9 Helpful Strategies for Cooking for Picky Eaters
If you’ve ever had a picky eater in the family, you know first-hand just how frustrating mealtime can be. Figuring out how to get around those food aversions and make mealtime an enjoyable experience can prove trickier than walking a tightrope.
It turns out that many of you are all too familiar with this. Here are your nine most helpful strategies for cooking for picky eaters.
1. Leave sauces and other toppings on the side.
Are you serving a meal with a sauce or topping that might not be a hit for everyone at the table? Try leaving sauces and toppings on the side, so everyone can add the amount they like — or none at all.
I have a picky eater who doesn’t like most vegetables and all sauces. I leave sauce on the side or cut a portion out to leave plain. – Ellen V
2. Persist with serving different foods.
Try and try again, and you just might succeed. That’s the approach some of you have taken.
Sometimes persisting with serving different foods has helped. I don’t force anyone to eat something they absolutely hate, but do push them to try foods again, because sometimes they discover they don’t hate certain foods after all. – QcAllison
3. Stand firm with the meal that’s served.
Many of you were raised with this approach and have taken it yourselves now. There’s one meal that’s served, with no special accommodations, and people can eat or not.
I refuse to be a short-order cook if there is no real allergy or intolerance involved. My solution is simple: You don’t eat the meal in front of you, you’re not eating again until the next meal. – TheOneMouse
4. Get picky eaters involved in cooking.
Getting picky eaters involved in cooking can make a difference in what they’re willing to eat. It can be anything from shopping for groceries to prepping food to spending time at the stove. Knowing where food comes from and how it’s prepared makes it more interesting.
Now she’s involved in what we cook for meals and that actually makes her interested. Especially when we roast a chicken or turkey. She’s fascinated by it. – TheOneMouse
5. Enforce a try-everything-once rule.
Forcing someone to eat something probably isn’t a winning strategy. Instead, get them to simply try things once. They don’t have to like it, or even eat it all; it’s all about trying new things.
Try telling them it’s okay to not like something, but that they have to try it once and figure it out themselves. – food-lover
6. If they’re still hungry after trying everything, offer a very simple second option.
What’s important is that your picky eaters are at least trying the food in front of them. There’s no need to make a second meal, but there’s flexibility in the form on a simple sandwich or bowl of cereal.
I was a picky eater as a child, and I’m really glad my parents didn’t try very hard to accommodate me. They cooked what they cooked, we were asked to try everything, and if we didn’t finish and were still hungry we were allowed to make ourselves a sandwich. Once I started cooking for myself, I started eating way more things. – hitch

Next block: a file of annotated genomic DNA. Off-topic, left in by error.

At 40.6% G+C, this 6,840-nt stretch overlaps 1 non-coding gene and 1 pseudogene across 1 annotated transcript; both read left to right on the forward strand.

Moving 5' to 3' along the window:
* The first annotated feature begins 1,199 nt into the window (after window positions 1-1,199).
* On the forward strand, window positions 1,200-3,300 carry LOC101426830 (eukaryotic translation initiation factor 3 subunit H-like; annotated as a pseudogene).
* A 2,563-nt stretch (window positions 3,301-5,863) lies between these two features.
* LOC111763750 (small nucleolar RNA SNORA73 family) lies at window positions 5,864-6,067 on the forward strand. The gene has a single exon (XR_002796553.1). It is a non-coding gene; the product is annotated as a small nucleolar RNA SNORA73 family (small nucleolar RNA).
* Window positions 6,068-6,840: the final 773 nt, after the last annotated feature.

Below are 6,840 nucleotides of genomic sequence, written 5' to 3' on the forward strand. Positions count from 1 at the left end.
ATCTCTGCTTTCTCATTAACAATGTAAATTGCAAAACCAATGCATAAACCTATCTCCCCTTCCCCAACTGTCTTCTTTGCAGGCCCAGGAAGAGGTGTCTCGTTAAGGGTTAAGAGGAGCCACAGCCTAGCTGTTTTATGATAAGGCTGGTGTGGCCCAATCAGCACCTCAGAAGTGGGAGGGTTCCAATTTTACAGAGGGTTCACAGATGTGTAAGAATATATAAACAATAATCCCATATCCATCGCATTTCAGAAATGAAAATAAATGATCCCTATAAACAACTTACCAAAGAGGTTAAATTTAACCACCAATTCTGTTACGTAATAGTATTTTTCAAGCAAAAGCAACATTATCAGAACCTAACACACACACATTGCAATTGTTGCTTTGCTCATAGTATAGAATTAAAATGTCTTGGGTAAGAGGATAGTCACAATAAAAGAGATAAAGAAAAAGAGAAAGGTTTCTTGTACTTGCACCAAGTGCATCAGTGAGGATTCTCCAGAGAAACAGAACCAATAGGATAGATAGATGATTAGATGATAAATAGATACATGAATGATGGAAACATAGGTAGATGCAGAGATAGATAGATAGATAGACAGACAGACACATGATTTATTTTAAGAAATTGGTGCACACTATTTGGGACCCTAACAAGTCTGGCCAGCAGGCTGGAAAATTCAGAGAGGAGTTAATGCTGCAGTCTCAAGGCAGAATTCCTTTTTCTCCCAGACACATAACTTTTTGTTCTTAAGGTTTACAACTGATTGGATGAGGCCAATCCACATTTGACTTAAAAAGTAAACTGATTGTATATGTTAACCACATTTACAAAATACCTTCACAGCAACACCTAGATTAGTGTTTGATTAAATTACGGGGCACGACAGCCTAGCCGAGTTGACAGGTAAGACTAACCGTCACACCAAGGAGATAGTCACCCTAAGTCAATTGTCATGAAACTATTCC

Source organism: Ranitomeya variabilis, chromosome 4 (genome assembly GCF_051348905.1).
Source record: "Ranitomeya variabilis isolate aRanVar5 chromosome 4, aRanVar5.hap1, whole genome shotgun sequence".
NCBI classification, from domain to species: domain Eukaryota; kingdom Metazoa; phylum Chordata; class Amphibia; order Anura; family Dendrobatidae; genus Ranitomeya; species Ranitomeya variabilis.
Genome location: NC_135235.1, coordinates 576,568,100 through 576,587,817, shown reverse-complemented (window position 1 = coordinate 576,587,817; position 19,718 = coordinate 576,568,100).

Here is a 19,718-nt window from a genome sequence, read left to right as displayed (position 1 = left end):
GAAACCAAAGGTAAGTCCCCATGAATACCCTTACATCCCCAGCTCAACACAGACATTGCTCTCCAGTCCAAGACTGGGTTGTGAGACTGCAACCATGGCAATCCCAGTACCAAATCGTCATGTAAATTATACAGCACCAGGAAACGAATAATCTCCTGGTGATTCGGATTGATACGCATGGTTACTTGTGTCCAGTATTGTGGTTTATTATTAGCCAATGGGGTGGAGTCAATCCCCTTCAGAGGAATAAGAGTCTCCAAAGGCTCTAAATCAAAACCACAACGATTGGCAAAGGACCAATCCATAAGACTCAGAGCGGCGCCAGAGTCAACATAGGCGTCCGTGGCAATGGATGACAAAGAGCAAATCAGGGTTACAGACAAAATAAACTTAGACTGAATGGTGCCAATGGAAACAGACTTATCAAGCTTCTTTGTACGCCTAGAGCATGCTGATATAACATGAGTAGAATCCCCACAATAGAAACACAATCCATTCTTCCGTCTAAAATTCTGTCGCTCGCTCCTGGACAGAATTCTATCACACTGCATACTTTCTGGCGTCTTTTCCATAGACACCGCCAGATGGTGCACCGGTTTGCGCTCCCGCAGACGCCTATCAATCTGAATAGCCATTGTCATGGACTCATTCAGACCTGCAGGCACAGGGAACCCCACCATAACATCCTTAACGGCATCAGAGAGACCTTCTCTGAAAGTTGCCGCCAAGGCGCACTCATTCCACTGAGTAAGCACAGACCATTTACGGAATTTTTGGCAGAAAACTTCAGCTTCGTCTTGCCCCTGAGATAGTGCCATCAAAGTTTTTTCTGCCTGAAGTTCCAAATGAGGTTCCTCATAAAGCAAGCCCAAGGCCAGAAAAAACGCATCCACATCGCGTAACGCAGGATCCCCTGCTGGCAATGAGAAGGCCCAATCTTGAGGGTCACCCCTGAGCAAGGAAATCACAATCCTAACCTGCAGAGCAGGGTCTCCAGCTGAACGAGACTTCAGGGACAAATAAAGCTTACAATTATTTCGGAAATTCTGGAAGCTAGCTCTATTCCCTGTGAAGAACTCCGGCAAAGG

If my kids are still hungry then they can make themselves cereal and milk after everyone is finished eating. – The Glamorous Housewife
I decided the table was not the place to have battles and allowed the kids to make themselves cereal after dinner if they wished. Realizing they had options helped improve dinner time immensely. – Baseball mom
7. Make sure there’s at least one thing everyone at the table will like.
Everyone in the family might not like every single item on the dinner table, but make sure there’s at least one thing that will meet everyone’s tastes.
I make sure there is at least one thing each family member will like at each meal. – The Glamorous Housewife
We are a family and we care about enjoying a delicious meal together. I am not a short-order cook, but I do prepare something all three of us will enjoy. She has a few vegetables she enjoys, so I usually make her peas or green beans with dinner. – at12345
8. Make a one-dish exception.
Let them have the choice to take a pass at one single dish.
My mom allowed us all to have one “don’t like that dish, don’t have to eat it.”
One dish. If she made that dish, you could eat leftovers of whatever else she had fixed or make your own meal instead. – MonW
9. Modify foods they already like to eat.
Making small changes to foods your picky eater already enjoys is a smart way to expand what they eat.
I started slow, modifying things he already liked, like using ground turkey instead of beef in burgers. I figured out tastes that he liked and introduced him to new foods with those flavors (teriyaki sauce was a big hit). But then the hard work came down to finding the tastiest way to cook something he thought he didn’t like. It turned out he didn’t like chicken because what he had was always dry. I got him to eat cauliflower and asparagus by roasting them. From there, he started to develop new tastes and that made it easier to push him to eat more interesting things. – Zerinia